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RE: dsl providers that will route /24

  • From: David Schwartz
  • Date: Fri Mar 30 03:16:39 2001

> > Subject: RE: dsl providers that will route /24
> >
> >
> > 	That definition, if you really mean it, would make nearly
> > every packet on
> > the Internet spoofed. Sooner or later, pretty much every packet winds
> > up
> > coming into a router with a source not assigned to the customer
> > on the other
> > end of that link.
> think edge man, EDGE!

	This 'edge' is potentially mythical. Most circuts go to both machines and
customers. Ultimately, the edge is the source machine.

> > 	I prefer a much more useful definition of "spoofed". A
> > packet is said to be
> > spoofed if it is introduced onto the Internet and originated on
> > a machine
> > whose administration has not been assigned that IP address for
> > use on the
> > Internet.

> And that's different from my definition, how?  You say "machine", I say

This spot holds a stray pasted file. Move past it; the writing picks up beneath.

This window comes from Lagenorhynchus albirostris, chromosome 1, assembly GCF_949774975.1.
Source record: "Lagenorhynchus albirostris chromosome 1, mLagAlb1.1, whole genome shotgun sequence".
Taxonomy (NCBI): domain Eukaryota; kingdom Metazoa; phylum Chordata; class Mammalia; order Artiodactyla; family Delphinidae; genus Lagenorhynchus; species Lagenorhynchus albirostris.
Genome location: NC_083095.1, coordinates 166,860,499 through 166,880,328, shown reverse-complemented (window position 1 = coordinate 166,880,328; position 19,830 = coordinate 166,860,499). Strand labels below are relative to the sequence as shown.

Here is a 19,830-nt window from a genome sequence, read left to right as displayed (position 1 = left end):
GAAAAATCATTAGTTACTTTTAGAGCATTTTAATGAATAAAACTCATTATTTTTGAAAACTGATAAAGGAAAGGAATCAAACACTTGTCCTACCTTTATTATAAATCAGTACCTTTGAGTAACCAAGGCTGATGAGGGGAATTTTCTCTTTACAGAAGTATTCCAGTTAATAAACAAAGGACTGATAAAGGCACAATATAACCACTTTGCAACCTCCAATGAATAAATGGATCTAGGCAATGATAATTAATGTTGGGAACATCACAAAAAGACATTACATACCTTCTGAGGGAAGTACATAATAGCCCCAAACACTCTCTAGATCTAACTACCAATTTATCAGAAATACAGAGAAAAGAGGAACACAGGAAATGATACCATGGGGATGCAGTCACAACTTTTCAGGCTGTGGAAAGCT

> "link".  Which part of that picture does the average ISP have control
> over?

	Well that's the problem. Further up the line, you can't tell where a packet
'really' originated.

> > 	I'd love to hear your explanation of why a unidirectional VPN is a
> > configuration error.

> Your VPN is tunnelled and encrypted, no?
> (BTW, "unidirectional VPN" is an oxymoron -- a net does not go one way)

	'Unidirectional VPN' is not an oxymoron. A VPN emulates a private pipe by
using a public network. A unidirectional VPN emulates a unidirectional
private pipe using a public network. Sometimes, that's all you need.

	For example, suppose you have two offices that each have a /24 from
different ISPs. You have no private link between them. For some reason, you
need to have a machine at one location with an IP address from the 'wrong'
/24. What you'd like to have is a private network between them. Since you
don't have one, you use a virtual private network.

	Obviously, inbound packets to this IP will arrive at the 'wrong' place, so
you need to tunnel them to the right place. However, outbound packets have
both source and destination addresses that are valid on the public Internet.
You could tunnel them, but that would result in increased bandwidth
consumption and gain you basically nothing.


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